Colonial Discourse and the Suffering of Indian American Children Book Cover.webp

In this book, we analyze the psycho-social consequences faced by Indian American children after exposure to the school textbook discourse on Hinduism and ancient India. We demonstrate that there is an intimate connection—an almost exact correspondence—between James Mill’s colonial-racist discourse (Mill was the head of the British East India Company) and the current school textbook discourse. This racist discourse, camouflaged under the cover of political correctness, produces the same psychological impacts on Indian American children that racism typically causes: shame, inferiority, embarrassment, identity confusion, assimilation, and a phenomenon akin to racelessness, where children dissociate from the traditions and culture of their ancestors.

This book is the result of four years of rigorous research and academic peer-review, reflecting our ongoing commitment at Hindupedia to challenge the representation of Hindu Dharma within academia.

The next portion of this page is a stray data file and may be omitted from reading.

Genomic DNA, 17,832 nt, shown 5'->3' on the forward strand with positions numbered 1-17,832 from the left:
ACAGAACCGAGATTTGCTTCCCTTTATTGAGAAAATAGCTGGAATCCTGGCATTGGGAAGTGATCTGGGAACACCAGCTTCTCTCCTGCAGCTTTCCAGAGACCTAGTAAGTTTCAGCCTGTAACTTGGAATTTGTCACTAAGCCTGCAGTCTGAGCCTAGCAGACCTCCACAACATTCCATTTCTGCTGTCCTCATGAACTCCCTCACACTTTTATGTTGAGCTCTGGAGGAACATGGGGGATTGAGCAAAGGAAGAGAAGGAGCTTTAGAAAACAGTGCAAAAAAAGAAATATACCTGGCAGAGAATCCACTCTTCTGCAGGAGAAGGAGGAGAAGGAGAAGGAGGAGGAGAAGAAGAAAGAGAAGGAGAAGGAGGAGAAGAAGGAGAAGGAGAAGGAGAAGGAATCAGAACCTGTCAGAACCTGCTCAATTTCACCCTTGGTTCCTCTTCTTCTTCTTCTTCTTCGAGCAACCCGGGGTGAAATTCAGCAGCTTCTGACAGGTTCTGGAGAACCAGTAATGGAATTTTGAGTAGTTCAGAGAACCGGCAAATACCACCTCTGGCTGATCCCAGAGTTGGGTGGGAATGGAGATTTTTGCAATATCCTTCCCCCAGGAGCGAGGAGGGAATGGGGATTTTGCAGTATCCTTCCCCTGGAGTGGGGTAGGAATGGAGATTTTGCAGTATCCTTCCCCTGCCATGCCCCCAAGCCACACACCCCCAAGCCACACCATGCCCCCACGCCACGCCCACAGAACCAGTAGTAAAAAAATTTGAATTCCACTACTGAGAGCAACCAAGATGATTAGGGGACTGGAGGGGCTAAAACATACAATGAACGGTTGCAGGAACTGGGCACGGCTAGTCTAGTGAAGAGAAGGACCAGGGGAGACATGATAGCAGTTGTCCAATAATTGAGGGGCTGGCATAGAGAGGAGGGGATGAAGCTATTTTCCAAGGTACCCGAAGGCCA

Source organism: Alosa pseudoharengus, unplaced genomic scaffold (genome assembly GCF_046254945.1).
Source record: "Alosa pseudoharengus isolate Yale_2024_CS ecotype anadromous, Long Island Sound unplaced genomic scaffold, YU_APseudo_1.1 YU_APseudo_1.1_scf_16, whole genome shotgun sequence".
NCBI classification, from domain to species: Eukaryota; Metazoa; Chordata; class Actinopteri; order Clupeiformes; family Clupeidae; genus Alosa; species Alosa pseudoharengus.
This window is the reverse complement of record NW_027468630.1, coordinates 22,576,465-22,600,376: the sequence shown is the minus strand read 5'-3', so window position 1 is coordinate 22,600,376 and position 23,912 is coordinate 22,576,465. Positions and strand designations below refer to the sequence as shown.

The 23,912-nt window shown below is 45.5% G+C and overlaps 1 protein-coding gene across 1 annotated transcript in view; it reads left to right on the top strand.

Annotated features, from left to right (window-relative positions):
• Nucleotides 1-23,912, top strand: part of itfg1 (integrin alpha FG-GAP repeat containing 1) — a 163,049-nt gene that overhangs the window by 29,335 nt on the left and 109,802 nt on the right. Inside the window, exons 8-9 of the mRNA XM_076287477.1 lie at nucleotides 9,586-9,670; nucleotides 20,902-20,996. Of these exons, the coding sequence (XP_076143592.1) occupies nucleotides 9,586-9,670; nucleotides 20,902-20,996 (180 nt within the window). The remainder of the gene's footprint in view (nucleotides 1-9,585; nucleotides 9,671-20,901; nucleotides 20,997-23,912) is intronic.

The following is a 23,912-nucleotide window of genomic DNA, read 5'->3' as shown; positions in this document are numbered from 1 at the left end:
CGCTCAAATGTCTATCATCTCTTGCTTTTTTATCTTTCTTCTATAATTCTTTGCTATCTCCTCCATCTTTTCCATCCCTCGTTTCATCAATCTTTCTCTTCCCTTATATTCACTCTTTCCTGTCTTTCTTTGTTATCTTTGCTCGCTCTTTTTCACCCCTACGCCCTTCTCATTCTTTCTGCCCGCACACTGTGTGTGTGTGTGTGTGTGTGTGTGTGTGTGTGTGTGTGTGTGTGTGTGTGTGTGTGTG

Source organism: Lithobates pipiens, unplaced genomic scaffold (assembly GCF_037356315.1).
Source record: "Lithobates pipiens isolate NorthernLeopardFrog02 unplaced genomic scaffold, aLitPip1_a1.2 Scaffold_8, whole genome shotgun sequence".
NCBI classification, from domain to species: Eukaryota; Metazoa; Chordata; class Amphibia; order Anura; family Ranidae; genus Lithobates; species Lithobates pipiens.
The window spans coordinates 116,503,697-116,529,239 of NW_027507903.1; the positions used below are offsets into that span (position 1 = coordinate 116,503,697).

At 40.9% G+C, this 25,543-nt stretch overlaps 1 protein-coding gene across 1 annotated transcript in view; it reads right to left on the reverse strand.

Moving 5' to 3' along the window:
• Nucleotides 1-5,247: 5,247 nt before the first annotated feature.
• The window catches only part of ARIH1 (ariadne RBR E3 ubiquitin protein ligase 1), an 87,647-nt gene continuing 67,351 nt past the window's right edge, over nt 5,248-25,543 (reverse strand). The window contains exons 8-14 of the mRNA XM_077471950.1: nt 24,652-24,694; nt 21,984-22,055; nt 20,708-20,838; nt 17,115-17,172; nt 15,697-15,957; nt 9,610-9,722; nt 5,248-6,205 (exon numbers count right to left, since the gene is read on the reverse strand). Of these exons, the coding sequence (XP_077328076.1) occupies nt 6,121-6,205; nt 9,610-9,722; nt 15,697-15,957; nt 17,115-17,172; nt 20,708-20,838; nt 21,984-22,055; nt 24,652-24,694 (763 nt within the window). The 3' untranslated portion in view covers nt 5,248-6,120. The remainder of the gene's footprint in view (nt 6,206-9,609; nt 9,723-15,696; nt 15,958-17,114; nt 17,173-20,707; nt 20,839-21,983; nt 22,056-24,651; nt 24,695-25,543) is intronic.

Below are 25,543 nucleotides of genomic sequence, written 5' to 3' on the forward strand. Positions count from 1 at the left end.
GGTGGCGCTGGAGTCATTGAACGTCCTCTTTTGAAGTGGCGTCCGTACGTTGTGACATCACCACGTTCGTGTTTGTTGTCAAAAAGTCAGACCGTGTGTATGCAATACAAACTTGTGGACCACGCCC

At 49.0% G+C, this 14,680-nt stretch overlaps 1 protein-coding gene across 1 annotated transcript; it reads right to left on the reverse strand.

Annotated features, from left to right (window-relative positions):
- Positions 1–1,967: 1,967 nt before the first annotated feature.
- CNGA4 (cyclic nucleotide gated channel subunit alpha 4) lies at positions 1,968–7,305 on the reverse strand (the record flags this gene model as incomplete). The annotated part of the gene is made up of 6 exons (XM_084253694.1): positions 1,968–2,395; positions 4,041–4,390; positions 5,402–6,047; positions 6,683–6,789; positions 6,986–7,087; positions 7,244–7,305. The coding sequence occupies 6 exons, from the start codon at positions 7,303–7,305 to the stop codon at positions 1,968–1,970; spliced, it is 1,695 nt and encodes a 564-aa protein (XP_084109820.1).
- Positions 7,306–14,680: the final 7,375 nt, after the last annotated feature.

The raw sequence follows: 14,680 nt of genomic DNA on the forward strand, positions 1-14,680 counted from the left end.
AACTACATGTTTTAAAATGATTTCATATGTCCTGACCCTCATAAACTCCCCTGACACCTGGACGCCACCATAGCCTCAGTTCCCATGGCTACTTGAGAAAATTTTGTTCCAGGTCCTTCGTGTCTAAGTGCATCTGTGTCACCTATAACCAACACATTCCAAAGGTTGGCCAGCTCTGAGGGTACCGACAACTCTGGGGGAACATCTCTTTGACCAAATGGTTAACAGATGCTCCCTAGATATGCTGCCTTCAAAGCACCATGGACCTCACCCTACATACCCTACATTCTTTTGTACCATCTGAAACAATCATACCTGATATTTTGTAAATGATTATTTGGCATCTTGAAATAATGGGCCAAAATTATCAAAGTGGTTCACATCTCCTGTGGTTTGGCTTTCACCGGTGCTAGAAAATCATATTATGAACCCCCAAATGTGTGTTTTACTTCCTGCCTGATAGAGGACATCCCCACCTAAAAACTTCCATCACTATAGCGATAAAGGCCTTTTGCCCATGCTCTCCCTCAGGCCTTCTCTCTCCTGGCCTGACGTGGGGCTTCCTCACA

From Hindupedia, the Hindu Encyclopedia

By Swami Harshananda

Pañeagavya literally means ‘five products derived from a cow’.

The society has been venerating the cow for over three millennia. Working for the good of ‘go-brāhmaṇa,’ the cows and the brāhmaṇas, has been considered as a very pious act. The dharmaśāstras have prescribed several prāyaścittas or expiations for sins. In many of these rites consuming the pañeagavya finds a place, thereby reflecting the great veneration for the cow. The pañcagavya is a preparation from five[1] products derived from a cow.[2]They are:

  1. Milk
  2. Curds
  3. Ghee
  4. Urine
  5. Dung

The proportion in which they are mixed is 8:8:4:2:1. All these are to be taken from a kapilā[3] cow. While preparing it, several mantras from the Ṛgveda[4][5] and other Vedas[6][7] are to be chanted. A part of it, mixed with green darbha[8] is offered into fire with some more Vedic mantras and the remainder is consumed with a special mantra indicating the power of this pañcagavya to burn up all the sins.


  1. Five means pañca.
  2. Cow means gavya.
  3. Kapilā means brown.
  4. Ṛgveda 1.91.16
  5. Ṛgveda 4.39.6
  6. Taittiriya Āranyaka 10.1
  7. Vājasaneyī Samhitā 22.1
  8. It is Poa cynosuroides.
  • The Concise Encyclopedia of Hinduism, Swami Harshananda, Ram Krishna Math, Bangalore